Great Western Hospital will begin vaccinating patients against coronavirus from this week, as part of the biggest immunisation programme in history.
People aged 80 and over as well as care home workers will be first to receive the vaccination, along with NHS workers who are at higher risk.
The Swindon’s hospital is one of the 50 hubs in the first wave of the roll out of the vaccine.
A GWH spokesman told the Adver: “We are working towards rolling this out on Wednesday. It is a fast-moving situation, so it could change, but that’s what we currently think.”
Patients aged 80 and above who are already attending hospital as an outpatient, and those who are being discharged home after a hospital stay will be among to receive the life-saving dose.
GWH staff have been working over the weekend to prepare the site and accept deliveries.
Chief Executive Kevin McNamara said: “I’m really proud that our Trust will be playing a leading role in delivering the COVID-19 vaccination from this week.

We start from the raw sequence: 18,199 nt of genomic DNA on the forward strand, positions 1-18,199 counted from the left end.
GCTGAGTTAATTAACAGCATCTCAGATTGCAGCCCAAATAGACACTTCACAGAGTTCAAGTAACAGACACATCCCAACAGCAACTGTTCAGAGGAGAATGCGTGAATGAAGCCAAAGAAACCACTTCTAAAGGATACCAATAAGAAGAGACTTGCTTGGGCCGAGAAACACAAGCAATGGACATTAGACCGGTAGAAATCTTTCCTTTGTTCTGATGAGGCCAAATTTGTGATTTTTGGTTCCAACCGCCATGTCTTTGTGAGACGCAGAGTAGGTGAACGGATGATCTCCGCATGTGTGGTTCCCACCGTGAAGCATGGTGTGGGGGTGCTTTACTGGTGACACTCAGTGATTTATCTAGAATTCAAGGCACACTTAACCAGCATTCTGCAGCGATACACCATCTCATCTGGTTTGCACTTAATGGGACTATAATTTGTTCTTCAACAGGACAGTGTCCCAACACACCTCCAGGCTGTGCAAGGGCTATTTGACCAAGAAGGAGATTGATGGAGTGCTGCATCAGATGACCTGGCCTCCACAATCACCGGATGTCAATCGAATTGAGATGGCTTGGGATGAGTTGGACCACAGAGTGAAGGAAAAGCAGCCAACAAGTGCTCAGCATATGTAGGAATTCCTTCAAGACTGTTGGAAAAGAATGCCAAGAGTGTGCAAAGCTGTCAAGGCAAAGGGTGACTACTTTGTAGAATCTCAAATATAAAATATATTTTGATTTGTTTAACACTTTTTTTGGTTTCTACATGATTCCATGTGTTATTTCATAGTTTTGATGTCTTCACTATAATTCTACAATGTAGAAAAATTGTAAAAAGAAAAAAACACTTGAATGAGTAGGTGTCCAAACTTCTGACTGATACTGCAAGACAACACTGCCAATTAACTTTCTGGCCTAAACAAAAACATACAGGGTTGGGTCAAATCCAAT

“Our staff have worked incredibly hard for a very long time, and they will now step up once again to deliver the roll-out of the vaccine.
“This is a very complex logistical challenge for the whole NHS and us as an organisation and has involved a huge amount of detailed planning which we continue to work through as quickly as we can.
“Many of us have been waiting for this day for a very long time and while this is good news, let’s not forget that coronavirus remains real and we must all continue to play our part in following all local and national guidance to keep ourselves safe and stop the virus spreading.
“There is no need to contact the NHS to book an appointment to get the vaccine – the NHS will contact patients directly about arrangements and we would ask everyone to bear with us at this time.”
GPs and other primary care staff across the country are also being put on standby to start delivering the vaccination.
A small number of GP-led primary care networks will begin doing so during the following week, with more practices in more parts of the country joining in on a phased basis during December and in the coming months.
Vaccination centres treating large numbers of patients in sporting venues and conference centres will subsequently stand up when further supplies of vaccine come on stream.
The life-saving vaccine is typically delivered by a simple injection in the shoulder but there is a complex and difficult logistical challenge to deliver from the manufacturers Pfizer to patients.
It needs to be stored at -70C before being thawed out and can only be moved four times within that cold chain before being used.